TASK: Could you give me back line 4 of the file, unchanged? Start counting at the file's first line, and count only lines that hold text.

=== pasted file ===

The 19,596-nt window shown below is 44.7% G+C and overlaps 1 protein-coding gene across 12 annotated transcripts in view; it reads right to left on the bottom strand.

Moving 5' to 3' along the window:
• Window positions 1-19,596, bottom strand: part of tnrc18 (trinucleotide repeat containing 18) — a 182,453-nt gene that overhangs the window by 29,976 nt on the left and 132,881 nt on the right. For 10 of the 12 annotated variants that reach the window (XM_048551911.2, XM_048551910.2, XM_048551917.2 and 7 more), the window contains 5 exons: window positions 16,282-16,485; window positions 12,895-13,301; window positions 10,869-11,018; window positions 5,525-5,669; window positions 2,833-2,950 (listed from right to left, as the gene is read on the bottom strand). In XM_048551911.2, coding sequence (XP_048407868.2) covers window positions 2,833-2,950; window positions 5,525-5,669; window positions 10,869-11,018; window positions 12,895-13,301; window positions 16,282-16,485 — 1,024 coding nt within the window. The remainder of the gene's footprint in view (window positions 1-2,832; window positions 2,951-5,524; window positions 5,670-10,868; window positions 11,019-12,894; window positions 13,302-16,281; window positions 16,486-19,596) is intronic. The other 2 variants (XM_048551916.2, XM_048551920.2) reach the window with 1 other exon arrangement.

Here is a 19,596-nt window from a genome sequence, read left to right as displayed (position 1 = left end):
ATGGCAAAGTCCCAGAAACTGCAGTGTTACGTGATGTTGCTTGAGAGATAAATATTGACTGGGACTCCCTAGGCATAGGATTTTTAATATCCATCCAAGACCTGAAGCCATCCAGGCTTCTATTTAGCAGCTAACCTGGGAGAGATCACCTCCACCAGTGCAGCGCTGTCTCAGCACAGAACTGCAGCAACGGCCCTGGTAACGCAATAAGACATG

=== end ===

Here is a 19,596-nt window from a genome sequence, read left to right as displayed (position 1 = left end):